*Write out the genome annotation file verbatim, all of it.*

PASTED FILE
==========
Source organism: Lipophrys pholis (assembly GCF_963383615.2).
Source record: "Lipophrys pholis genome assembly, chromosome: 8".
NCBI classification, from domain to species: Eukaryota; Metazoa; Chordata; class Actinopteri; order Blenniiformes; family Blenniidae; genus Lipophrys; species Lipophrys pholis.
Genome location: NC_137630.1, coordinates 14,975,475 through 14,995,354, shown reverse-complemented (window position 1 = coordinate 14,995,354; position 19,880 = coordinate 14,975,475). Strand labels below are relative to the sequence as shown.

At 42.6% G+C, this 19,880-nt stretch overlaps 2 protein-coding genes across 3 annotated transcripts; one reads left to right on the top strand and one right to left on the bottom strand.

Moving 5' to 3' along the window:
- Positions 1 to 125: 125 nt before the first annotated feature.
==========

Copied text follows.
Source organism: Lipophrys pholis (assembly GCF_963383615.2).
Source record: "Lipophrys pholis genome assembly, chromosome: 8".
NCBI classification, from domain to species: Eukaryota; Metazoa; Chordata; class Actinopteri; order Blenniiformes; family Blenniidae; genus Lipophrys; species Lipophrys pholis.
Genome location: NC_137630.1, coordinates 14,975,475 through 14,995,354, shown reverse-complemented (window position 1 = coordinate 14,995,354; position 19,880 = coordinate 14,975,475). Strand labels below are relative to the sequence as shown.

At 42.6% G+C, this 19,880-nt stretch overlaps 2 protein-coding genes across 3 annotated transcripts; one reads left to right on the top strand and one right to left on the bottom strand.

Moving 5' to 3' along the window:
- Positions 1 to 125: 125 nt before the first annotated feature.